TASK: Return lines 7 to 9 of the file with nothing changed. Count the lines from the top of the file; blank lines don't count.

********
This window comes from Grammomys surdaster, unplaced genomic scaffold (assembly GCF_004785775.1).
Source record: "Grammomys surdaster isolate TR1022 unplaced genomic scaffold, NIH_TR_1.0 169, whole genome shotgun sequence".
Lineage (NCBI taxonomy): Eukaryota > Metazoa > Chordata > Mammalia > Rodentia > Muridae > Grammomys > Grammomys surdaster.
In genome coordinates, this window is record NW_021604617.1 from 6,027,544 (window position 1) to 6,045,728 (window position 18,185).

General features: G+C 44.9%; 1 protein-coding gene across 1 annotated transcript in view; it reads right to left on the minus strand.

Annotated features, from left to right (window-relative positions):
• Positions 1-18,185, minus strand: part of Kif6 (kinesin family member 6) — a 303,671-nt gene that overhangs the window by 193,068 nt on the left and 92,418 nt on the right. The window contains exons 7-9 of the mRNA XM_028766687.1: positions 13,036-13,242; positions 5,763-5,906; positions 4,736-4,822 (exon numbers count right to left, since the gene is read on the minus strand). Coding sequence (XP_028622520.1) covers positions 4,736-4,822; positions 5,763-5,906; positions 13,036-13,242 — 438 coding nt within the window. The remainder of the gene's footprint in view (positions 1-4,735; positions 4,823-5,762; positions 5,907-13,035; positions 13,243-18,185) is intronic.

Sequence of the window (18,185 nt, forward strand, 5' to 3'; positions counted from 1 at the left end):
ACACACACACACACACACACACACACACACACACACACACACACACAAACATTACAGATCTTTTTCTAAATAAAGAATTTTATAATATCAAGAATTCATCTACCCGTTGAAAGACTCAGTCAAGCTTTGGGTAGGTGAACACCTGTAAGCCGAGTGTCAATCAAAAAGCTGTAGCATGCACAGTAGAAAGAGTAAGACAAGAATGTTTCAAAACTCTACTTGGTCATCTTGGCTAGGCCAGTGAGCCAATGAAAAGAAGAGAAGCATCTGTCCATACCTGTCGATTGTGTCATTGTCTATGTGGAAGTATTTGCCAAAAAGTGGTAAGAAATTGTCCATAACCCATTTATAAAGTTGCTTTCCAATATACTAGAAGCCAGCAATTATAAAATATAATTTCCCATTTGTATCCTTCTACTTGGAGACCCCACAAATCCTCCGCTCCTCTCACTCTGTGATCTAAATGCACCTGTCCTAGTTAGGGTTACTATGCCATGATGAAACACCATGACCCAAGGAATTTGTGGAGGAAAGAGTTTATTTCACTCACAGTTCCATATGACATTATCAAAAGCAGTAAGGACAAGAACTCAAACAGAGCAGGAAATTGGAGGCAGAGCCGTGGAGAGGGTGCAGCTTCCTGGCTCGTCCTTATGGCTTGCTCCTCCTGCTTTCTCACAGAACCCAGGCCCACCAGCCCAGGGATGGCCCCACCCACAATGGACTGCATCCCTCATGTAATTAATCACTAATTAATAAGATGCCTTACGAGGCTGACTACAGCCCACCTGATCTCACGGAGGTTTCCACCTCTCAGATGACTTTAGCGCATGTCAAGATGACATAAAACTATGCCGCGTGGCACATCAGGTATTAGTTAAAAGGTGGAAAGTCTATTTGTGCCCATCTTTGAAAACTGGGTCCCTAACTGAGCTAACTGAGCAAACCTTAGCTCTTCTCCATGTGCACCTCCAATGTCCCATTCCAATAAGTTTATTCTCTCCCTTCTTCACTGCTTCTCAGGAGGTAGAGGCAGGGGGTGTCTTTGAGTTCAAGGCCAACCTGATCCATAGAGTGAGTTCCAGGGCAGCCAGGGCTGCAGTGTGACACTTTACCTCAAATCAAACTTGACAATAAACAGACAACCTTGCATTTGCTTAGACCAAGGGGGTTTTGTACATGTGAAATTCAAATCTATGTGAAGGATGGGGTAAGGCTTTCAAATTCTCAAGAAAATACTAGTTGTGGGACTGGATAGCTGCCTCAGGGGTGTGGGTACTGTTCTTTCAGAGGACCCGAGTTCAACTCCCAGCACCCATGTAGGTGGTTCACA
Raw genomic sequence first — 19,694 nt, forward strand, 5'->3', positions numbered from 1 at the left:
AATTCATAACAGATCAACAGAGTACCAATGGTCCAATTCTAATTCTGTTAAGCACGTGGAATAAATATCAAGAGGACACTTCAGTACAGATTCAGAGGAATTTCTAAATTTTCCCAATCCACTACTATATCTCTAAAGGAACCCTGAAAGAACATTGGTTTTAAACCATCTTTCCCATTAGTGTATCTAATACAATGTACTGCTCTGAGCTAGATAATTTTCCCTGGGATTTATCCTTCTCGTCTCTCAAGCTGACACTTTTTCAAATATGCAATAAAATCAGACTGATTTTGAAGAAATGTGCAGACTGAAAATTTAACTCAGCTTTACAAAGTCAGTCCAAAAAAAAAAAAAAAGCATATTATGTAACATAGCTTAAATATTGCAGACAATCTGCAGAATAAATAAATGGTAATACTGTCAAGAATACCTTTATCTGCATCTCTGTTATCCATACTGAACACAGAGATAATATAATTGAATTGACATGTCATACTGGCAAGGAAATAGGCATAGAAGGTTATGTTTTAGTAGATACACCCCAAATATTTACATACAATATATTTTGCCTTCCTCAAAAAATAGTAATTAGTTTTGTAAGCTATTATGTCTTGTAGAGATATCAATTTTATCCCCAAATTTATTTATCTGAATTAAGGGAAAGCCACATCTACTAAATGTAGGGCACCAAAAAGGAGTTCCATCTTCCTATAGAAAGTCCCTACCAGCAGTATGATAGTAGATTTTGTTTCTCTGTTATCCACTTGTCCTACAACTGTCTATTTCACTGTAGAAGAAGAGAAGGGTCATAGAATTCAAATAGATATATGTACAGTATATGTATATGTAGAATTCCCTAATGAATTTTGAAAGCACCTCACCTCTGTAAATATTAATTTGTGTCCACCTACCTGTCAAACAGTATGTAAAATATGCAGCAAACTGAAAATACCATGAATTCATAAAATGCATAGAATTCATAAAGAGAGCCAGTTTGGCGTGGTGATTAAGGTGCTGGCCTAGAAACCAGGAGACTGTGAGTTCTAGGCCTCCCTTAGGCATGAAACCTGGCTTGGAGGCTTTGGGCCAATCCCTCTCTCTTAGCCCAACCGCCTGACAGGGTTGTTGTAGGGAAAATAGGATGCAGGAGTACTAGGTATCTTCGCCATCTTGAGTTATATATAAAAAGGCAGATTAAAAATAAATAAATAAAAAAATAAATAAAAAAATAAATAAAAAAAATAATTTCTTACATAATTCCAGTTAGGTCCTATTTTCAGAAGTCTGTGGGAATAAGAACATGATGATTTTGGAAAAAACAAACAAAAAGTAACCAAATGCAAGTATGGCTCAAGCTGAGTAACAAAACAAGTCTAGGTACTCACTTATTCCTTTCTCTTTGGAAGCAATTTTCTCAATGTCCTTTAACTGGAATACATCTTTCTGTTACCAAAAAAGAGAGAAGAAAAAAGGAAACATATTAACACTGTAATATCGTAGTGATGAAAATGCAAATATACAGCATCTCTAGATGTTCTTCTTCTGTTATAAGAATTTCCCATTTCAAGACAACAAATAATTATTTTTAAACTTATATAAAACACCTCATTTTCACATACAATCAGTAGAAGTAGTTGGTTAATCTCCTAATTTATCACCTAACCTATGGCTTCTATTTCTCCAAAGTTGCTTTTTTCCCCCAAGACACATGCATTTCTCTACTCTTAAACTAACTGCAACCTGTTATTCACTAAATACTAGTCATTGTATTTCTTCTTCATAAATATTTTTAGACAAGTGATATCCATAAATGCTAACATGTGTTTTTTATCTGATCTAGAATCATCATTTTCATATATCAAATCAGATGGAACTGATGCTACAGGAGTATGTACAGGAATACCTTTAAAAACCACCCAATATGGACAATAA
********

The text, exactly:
• Positions 1-18,185, minus strand: part of Kif6 (kinesin family member 6) — a 303,671-nt gene that overhangs the window by 193,068 nt on the left and 92,418 nt on the right. The window contains exons 7-9 of the mRNA XM_028766687.1: positions 13,036-13,242; positions 5,763-5,906; positions 4,736-4,822 (exon numbers count right to left, since the gene is read on the minus strand). Coding sequence (XP_028622520.1) covers positions 4,736-4,822; positions 5,763-5,906; positions 13,036-13,242 — 438 coding nt within the window. The remainder of the gene's footprint in view (positions 1-4,735; positions 4,823-5,762; positions 5,907-13,035; positions 13,243-18,185) is intronic.

Sequence of the window (18,185 nt, forward strand, 5' to 3'; positions counted from 1 at the left end):
ACACACACACACACACACACACACACACACACACACACACACACACAAACATTACAGATCTTTTTCTAAATAAAGAATTTTATAATATCAAGAATTCATCTACCCGTTGAAAGACTCAGTCAAGCTTTGGGTAGGTGAACACCTGTAAGCCGAGTGTCAATCAAAAAGCTGTAGCATGCACAGTAGAAAGAGTAAGACAAGAATGTTTCAAAACTCTACTTGGTCATCTTGGCTAGGCCAGTGAGCCAATGAAAAGAAGAGAAGCATCTGTCCATACCTGTCGATTGTGTCATTGTCTATGTGGAAGTATTTGCCAAAAAGTGGTAAGAAATTGTCCATAACCCATTTATAAAGTTGCTTTCCAATATACTAGAAGCCAGCAATTATAAAATATAATTTCCCATTTGTATCCTTCTACTTGGAGACCCCACAAATCCTCCGCTCCTCTCACTCTGTGATCTAAATGCACCTGTCCTAGTTAGGGTTACTATGCCATGATGAAACACCATGACCCAAGGAATTTGTGGAGGAAAGAGTTTATTTCACTCACAGTTCCATATGACATTATCAAAAGCAGTAAGGACAAGAACTCAAACAGAGCAGGAAATTGGAGGCAGAGCCGTGGAGAGGGTGCAGCTTCCTGGCTCGTCCTTATGGCTTGCTCCTCCTGCTTTCTCACAGAACCCAGGCCCACCAGCCCAGGGATGGCCCCACCCACAATGGACTGCATCCCTCATGTAATTAATCACTAATTAATAAGATGCCTTACGAGGCTGACTACAGCCCACCTGATCTCACGGAGGTTTCCACCTCTCAGATGACTTTAGCGCATGTCAAGATGACATAAAACTATGCCGCGTGGCACATCAGGTATTAGTTAAAAGGTGGAAAGTCTATTTGTGCCCATCTTTGAAAACTGGGTCCCTAACTGAGCTAACTGAGCAAACCTTAGCTCTTCTCCATGTGCACCTCCAATGTCCCATTCCAATAAGTTTATTCTCTCCCTTCTTCACTGCTTCTCAGGAGGTAGAGGCAGGGGGTGTCTTTGAGTTCAAGGCCAACCTGATCCATAGAGTGAGTTCCAGGGCAGCCAGGGCTGCAGTGTGACACTTTACCTCAAATCAAACTTGACAATAAACAGACAACCTTGCATTTGCTTAGACCAAGGGGGTTTTGTACATGTGAAATTCAAATCTATGTGAAGGATGGGGTAAGGCTTTCAAATTCTCAAGAAAATACTAGTTGTGGGACTGGATAGCTGCCTCAGGGGTGTGGGTACTGTTCTTTCAGAGGACCCGAGTTCAACTCCCAGCACCCATGTAGGTGGTTCACA